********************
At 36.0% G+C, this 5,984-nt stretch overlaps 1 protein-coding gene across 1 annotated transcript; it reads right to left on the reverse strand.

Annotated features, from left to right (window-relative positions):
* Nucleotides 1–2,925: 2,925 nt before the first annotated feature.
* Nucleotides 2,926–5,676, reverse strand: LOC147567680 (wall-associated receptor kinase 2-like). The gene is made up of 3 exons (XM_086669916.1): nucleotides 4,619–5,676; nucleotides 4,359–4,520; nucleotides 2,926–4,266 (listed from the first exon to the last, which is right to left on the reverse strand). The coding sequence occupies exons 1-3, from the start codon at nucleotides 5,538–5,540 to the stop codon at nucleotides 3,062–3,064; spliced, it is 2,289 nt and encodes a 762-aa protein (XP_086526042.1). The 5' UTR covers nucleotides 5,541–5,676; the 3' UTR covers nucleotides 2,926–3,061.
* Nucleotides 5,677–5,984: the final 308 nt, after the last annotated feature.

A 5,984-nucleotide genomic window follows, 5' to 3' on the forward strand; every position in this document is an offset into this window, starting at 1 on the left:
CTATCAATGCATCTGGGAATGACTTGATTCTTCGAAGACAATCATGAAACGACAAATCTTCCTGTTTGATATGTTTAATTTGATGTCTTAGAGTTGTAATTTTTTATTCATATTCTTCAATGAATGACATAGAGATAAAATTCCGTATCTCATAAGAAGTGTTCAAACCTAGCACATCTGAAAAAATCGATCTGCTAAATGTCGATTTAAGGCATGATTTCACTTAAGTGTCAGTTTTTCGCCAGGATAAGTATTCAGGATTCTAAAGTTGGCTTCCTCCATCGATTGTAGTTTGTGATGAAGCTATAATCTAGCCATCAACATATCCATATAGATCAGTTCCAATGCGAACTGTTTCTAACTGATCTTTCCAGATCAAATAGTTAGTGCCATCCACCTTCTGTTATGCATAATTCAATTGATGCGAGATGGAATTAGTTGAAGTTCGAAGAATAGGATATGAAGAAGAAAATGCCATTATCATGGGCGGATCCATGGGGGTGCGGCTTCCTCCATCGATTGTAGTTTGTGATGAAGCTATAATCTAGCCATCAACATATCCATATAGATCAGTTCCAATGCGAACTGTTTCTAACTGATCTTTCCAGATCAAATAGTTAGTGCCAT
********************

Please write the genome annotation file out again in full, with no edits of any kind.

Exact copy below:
At 36.0% G+C, this 5,984-nt stretch overlaps 1 protein-coding gene across 1 annotated transcript; it reads right to left on the reverse strand.

Annotated features, from left to right (window-relative positions):
* Nucleotides 1–2,925: 2,925 nt before the first annotated feature.
* Nucleotides 2,926–5,676, reverse strand: LOC147567680 (wall-associated receptor kinase 2-like). The gene is made up of 3 exons (XM_086669916.1): nucleotides 4,619–5,676; nucleotides 4,359–4,520; nucleotides 2,926–4,266 (listed from the first exon to the last, which is right to left on the reverse strand). The coding sequence occupies exons 1-3, from the start codon at nucleotides 5,538–5,540 to the stop codon at nucleotides 3,062–3,064; spliced, it is 2,289 nt and encodes a 762-aa protein (XP_086526042.1). The 5' UTR covers nucleotides 5,541–5,676; the 3' UTR covers nucleotides 2,926–3,061.
* Nucleotides 5,677–5,984: the final 308 nt, after the last annotated feature.

A 5,984-nucleotide genomic window follows, 5' to 3' on the forward strand; every position in this document is an offset into this window, starting at 1 on the left:
CTATCAATGCATCTGGGAATGACTTGATTCTTCGAAGACAATCATGAAACGACAAATCTTCCTGTTTGATATGTTTAATTTGATGTCTTAGAGTTGTAATTTTTTATTCATATTCTTCAATGAATGACATAGAGATAAAATTCCGTATCTCATAAGAAGTGTTCAAACCTAGCACATCTGAAAAAATCGATCTGCTAAATGTCGATTTAAGGCATGATTTCACTTAAGTGTCAGTTTTTCGCCAGGATAAGTATTCAGGATTCTAAAGTTGGCTTCCTCCATCGATTGTAGTTTGTGATGAAGCTATAATCTAGCCATCAACATATCCATATAGATCAGTTCCAATGCGAACTGTTTCTAACTGATCTTTCCAGATCAAATAGTTAGTGCCATCCACCTTCTGTTATGCATAATTCAATTGATGCGAGATGGAATTAGTTGAAGTTCGAAGAATAGGATATGAAGAAGAAAATGCCATTATCATGGGCGGATCCATGGGGGTGCGGCTTCCTCCATCGATTGTAGTTTGTGATGAAGCTATAATCTAGCCATCAACATATCCATATAGATCAGTTCCAATGCGAACTGTTTCTAACTGATCTTTCCAGATCAAATAGTTAGTGCCAT